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What the heck is this? (identifing an inhertance worth of offcuts.)

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Forum topic by RGtools posted 02-24-2011 04:36 AM 1304 views 0 times favorited 16 replies Add to Favorites Watch
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RGtools

3312 posts in 1373 days


02-24-2011 04:36 AM

Topic tags/keywords: wood identification

Does anybody have some good recommendations/sources/tips on identifying the species of a piece of lumber? I have a a large stock of offcuts that I got from my grandfather. His eyes and his memory have failed him so he is unable to tell me what most of it is. The easy ones (like Black walnut, hard maple) I get, but what about the stuff that’s just a bit more rare? Is their some scientific system I am unaware of?

-- Make furniture that lasts as long as the tree - Ryan


16 replies so far

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ScrapArt

48 posts in 1410 days


#1 posted 02-24-2011 04:43 AM

Am I missing the pictures?

-- Please print this communication...Save Lumber jacks job

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Dandog

250 posts in 1492 days


#2 posted 02-24-2011 04:44 AM

Take some pics and post it you will get all kinds of feed back.

-- life an woodworking is one big experiment

View kowtow's profile

kowtow

20 posts in 1376 days


#3 posted 02-24-2011 04:45 AM

If you have a Woodcraft near you there is a book I saw there called the Encyclopedia of Wood (I think) it has big color plates of the different woods a lot of the most common woods exotic and domestic are all in there. If you have a picture I can cross-reference it with some of the stuff I have here at my house. And see what I come up with.

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kowtow

20 posts in 1376 days


#4 posted 02-24-2011 04:46 AM

There is also the book Identifying Wood by R. Bruce Hoadley. But that’s like really geeking out on the stuff. It’s pretty heavy.

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RGtools

3312 posts in 1373 days


#5 posted 02-24-2011 04:52 AM

Here’s one. It was identified to me as alder but I have had friends say it could be cherry. I will get some pics of the stuff I am really curious about later. but I was hoping for some general guides on the subject as well. If I have worked with the wood I can usually ident it (hand tools require a certain intimacy) but if I have not worked with it, I don’t even know where to start.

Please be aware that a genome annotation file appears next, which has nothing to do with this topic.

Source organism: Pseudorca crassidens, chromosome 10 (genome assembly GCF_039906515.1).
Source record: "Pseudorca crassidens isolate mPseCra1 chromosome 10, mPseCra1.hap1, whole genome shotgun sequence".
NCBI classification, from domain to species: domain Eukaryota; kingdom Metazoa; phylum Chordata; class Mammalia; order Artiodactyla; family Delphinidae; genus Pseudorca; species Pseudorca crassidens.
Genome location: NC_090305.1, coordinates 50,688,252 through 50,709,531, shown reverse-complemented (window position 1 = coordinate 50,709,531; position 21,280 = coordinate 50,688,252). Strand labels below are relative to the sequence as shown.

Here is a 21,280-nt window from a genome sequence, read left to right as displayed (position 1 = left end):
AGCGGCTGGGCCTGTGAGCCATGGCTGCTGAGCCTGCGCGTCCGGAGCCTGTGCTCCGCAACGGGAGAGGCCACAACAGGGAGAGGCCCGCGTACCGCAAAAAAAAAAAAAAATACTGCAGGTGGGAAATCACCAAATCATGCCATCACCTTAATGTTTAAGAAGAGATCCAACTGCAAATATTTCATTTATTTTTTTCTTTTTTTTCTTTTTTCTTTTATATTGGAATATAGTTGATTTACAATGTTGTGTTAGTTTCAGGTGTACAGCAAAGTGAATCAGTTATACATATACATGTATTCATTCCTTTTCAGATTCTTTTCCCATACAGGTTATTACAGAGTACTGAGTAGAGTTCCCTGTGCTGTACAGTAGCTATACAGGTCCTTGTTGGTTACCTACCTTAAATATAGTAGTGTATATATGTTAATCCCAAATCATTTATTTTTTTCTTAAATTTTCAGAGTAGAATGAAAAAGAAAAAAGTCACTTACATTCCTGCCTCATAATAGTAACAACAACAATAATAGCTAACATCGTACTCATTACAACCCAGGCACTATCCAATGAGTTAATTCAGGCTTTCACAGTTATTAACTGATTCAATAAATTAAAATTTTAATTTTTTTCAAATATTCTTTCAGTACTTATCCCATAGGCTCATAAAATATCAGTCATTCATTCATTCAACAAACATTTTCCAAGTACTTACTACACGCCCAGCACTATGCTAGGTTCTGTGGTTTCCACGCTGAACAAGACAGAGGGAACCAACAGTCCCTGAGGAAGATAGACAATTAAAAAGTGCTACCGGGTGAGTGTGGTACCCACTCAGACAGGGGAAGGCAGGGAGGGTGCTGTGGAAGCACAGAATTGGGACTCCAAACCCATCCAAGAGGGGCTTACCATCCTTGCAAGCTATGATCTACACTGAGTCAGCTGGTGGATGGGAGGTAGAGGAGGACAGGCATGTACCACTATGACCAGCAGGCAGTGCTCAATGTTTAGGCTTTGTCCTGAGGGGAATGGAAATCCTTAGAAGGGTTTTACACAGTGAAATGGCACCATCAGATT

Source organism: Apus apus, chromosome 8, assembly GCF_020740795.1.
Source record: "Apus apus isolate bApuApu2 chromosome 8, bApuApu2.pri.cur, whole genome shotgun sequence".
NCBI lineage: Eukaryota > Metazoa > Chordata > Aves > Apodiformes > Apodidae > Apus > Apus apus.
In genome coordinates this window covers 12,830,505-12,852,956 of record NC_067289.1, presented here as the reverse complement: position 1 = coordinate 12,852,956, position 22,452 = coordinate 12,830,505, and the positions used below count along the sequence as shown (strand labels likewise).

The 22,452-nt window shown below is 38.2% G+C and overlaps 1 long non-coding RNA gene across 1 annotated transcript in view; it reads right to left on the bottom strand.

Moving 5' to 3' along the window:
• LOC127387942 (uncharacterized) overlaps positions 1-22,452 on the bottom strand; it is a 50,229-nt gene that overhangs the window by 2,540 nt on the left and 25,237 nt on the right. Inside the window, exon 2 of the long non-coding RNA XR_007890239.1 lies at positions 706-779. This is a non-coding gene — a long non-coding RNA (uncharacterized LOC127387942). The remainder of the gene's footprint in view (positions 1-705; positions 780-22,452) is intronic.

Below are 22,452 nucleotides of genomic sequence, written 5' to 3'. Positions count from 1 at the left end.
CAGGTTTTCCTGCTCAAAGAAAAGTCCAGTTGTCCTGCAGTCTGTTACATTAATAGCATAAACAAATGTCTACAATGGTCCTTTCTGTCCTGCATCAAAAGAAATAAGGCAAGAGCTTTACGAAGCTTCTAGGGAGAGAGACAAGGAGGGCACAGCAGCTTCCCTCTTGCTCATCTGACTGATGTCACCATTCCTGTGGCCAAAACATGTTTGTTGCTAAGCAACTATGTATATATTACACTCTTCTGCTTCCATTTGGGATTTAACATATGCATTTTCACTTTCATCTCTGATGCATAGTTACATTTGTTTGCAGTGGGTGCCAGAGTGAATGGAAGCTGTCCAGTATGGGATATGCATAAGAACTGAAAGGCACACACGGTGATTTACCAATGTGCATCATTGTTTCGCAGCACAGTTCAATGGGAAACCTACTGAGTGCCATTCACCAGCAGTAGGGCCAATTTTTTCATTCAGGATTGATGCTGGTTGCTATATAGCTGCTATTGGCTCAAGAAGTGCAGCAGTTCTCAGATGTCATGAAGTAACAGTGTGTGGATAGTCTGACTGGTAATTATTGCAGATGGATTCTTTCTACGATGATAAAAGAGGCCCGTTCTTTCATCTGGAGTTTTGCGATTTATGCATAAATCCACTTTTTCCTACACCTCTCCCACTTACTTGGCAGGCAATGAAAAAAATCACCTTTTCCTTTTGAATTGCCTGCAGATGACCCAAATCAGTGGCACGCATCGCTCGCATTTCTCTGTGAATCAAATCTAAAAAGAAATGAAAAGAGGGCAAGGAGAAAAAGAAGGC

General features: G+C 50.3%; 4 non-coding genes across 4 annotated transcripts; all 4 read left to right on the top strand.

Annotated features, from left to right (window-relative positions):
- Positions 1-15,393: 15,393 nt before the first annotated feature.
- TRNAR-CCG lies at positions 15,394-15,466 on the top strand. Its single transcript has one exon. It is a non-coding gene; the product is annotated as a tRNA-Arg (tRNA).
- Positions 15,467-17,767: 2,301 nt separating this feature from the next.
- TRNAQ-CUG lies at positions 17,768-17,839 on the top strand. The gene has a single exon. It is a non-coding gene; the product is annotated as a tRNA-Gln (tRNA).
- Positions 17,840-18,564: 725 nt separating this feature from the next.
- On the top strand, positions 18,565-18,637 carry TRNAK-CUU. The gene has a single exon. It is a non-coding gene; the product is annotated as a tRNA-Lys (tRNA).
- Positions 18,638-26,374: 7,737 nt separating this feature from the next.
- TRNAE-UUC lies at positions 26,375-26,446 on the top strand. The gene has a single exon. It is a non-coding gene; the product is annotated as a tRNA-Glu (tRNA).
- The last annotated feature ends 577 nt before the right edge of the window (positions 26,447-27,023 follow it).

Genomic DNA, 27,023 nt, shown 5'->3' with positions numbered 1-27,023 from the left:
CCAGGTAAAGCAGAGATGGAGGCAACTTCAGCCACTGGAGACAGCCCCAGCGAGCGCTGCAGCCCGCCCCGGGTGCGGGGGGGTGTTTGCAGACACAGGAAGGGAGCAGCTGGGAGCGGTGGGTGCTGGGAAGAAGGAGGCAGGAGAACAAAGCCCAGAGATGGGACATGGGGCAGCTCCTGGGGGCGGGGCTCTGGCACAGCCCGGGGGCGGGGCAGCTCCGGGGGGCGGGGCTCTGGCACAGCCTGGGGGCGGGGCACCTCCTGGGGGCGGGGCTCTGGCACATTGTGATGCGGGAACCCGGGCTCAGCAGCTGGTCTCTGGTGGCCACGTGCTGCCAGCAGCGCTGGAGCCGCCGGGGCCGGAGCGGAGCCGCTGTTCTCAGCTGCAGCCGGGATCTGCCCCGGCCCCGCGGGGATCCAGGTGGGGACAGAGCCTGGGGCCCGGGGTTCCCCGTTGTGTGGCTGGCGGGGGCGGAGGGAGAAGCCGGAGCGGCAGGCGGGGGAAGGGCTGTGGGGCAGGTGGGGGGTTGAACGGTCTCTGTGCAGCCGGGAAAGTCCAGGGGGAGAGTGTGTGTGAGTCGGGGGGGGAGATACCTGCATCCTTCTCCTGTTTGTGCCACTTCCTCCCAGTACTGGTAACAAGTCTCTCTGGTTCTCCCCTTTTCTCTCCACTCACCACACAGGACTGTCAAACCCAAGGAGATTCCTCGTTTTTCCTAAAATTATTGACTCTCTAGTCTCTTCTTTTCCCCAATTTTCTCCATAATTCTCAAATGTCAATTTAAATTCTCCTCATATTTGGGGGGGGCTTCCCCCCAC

-- Make furniture that lasts as long as the tree - Ryan

View GaryL's profile

GaryL

1080 posts in 1549 days


#6 posted 02-24-2011 04:53 AM

Try Wood Data Base

-- Gary; Marysville, MI...Involve your children in your projects as much as possible, the return is priceless.

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GaryK

10262 posts in 2707 days


#7 posted 02-24-2011 05:03 AM

I would lean toward alder.

-- Gary - Never pass up the opportunity to make a mistake look like you planned it that way - Tyler, TX

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ScrapArt

48 posts in 1410 days


#8 posted 02-25-2011 02:02 PM

This may sound odd but if you have and alder or cherry. cut a Little of this and smell it. your nose usually does not lie. I had some lumber I could not Identify but after a Few cuts it was definrtly fir.

The soft growth does not look like either alder or cherry.
Please post it when you find out its bothering me now

-- Please print this communication...Save Lumber jacks job

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RGtools

3312 posts in 1373 days


#9 posted 02-25-2011 04:07 PM

This weekend I will do some more research and get some more of the scraps that I am having trouble with photographed. I will let you know, what the sniff test says.

-- Make furniture that lasts as long as the tree - Ryan

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RGtools

3312 posts in 1373 days


#10 posted 03-29-2011 04:34 AM

Here is another entry. Not highly figured but allergic to hand-planing.

I get crumbs not shavings, and it’s green.

It seems like even my finest setting brings out very chunky shavings.

-- Make furniture that lasts as long as the tree - Ryan

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RGtools

3312 posts in 1373 days


#11 posted 03-29-2011 04:37 AM

The first picture I had turned out to be cherry by the way.

-- Make furniture that lasts as long as the tree - Ryan

View Moron's profile

Moron

4699 posts in 2612 days


#12 posted 03-29-2011 04:43 AM

aspen looks like cherry….....sort of ? first one looked like alder/aspen/beech….....I would have never said cherry

second one could be, as per your comments….....teak.

-- "Good artists borrow, great artists steal”…..Picasso

View Jesse 's profile

Jesse

105 posts in 1580 days


#13 posted 03-29-2011 04:44 AM

Woohoo, my guess was cherry…even though I am posting after the fact:P

As for the wood that is allergic to hand-planing…that would be just about any wood you find in my shop.

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a1Jim

112490 posts in 2295 days


#14 posted 03-29-2011 04:47 AM

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RGtools

3312 posts in 1373 days


#15 posted 03-29-2011 02:53 PM

Jim, That’s a handy link.

Moron (I’m going to have to learn your real name) Teak… I did not check the hardness but I think it may be too soft for that.

Jesse, either you need to sharpen more sharpen more, and take a less aggressive cut, or your shop is filled with Padauk and Bubinga.

-- Make furniture that lasts as long as the tree - Ryan

showing 1 through 15 of 16 replies

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